The switch 47 may include a MOSFET 80 that has its drain coupled to the node 37 and its source serially coupled to one terminal of a resistor 84. The other terminal of the resistor 84, in turn, may be coupled to the non-inverting input of the comparator 58. A sampling capacitor 82 is coupled between the source of the MOSFET 80 and ground. The sampling capacitor 82 stores a charge that indicates the VDSPS voltage. The sampling circuit 87 may also include a capacitor 86 that is coupled between the non-inverting input of the comparator 58 and ground. A resistor 88 is coupled between a non-inverting input of the comparator 58 and a node 91. The node 91, in turn, provides the VREF voltage. A resistor 92 is coupled between the node 91 and a positive voltage supply, and a Zener diode 90 has its cathode coupled to the node 90 and its anode coupled to the ground. In this manner, at powerup, the Zener diode 90 establishes the VREF voltage.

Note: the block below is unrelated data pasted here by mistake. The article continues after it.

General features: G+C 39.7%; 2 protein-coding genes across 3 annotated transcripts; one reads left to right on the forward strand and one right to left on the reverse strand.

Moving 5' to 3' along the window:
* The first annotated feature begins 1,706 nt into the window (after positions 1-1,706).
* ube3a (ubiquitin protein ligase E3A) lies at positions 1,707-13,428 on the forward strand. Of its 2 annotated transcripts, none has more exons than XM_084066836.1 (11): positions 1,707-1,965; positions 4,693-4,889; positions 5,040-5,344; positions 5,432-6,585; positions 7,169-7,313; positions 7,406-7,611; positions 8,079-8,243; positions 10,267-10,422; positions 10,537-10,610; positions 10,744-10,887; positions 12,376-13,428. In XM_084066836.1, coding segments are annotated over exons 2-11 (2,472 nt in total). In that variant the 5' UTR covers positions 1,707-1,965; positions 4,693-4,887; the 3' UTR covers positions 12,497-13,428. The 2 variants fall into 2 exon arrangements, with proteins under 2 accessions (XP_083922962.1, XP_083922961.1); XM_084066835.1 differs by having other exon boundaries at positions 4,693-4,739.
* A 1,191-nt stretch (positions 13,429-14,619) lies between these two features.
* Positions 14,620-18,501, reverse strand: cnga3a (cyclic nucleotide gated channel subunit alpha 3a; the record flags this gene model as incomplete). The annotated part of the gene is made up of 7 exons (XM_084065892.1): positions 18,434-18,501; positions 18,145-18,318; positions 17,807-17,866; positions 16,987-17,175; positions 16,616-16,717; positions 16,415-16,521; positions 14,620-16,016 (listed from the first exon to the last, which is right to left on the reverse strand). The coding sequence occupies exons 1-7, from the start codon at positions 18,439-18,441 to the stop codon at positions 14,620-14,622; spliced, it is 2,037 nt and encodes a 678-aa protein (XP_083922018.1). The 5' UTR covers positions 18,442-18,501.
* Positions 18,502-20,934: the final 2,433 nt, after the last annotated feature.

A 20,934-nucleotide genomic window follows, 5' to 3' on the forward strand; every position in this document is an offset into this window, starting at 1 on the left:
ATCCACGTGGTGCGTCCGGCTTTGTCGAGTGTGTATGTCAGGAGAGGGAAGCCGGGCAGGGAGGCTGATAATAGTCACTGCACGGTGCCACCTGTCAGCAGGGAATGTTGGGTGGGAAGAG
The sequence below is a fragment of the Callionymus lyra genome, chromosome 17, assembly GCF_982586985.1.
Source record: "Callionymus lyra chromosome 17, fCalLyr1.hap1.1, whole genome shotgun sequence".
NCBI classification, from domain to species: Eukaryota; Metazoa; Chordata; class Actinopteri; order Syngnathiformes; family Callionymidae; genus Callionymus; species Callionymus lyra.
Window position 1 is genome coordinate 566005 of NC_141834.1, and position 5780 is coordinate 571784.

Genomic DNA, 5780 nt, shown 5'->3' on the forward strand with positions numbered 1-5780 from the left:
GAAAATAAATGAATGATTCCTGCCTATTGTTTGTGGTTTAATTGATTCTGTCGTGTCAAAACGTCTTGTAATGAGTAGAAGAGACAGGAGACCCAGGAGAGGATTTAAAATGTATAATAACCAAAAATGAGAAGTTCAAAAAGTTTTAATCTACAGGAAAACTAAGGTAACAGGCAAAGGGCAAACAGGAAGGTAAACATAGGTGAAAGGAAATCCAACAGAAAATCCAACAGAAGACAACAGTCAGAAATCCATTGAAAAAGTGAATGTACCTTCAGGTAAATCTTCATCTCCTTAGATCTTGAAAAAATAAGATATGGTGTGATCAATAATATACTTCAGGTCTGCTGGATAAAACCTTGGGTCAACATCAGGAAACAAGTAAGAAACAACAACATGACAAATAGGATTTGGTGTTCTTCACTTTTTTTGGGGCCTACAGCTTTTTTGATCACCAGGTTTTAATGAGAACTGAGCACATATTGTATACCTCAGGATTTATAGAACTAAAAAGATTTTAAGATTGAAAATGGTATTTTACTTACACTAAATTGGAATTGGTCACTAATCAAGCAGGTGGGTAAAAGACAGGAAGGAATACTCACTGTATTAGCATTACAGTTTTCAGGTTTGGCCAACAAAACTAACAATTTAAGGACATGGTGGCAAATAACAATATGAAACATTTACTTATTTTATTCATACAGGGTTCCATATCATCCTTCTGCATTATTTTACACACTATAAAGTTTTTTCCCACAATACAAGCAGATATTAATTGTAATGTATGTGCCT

Other features of the regulator 30 may include another hysteretic comparator circuit 100 that monitors the VCORE voltage to determine if the VCORE voltage surpasses a maximum threshold voltage which is indicated by the VF voltage surpassing the VH threshold. When this occurs, the output terminal of the hysteretic comparator circuit 100 pulls the node 67 to ground which causes the driver circuit 44 to close the switch 36 and thus, cause the VCORE voltage to decrease.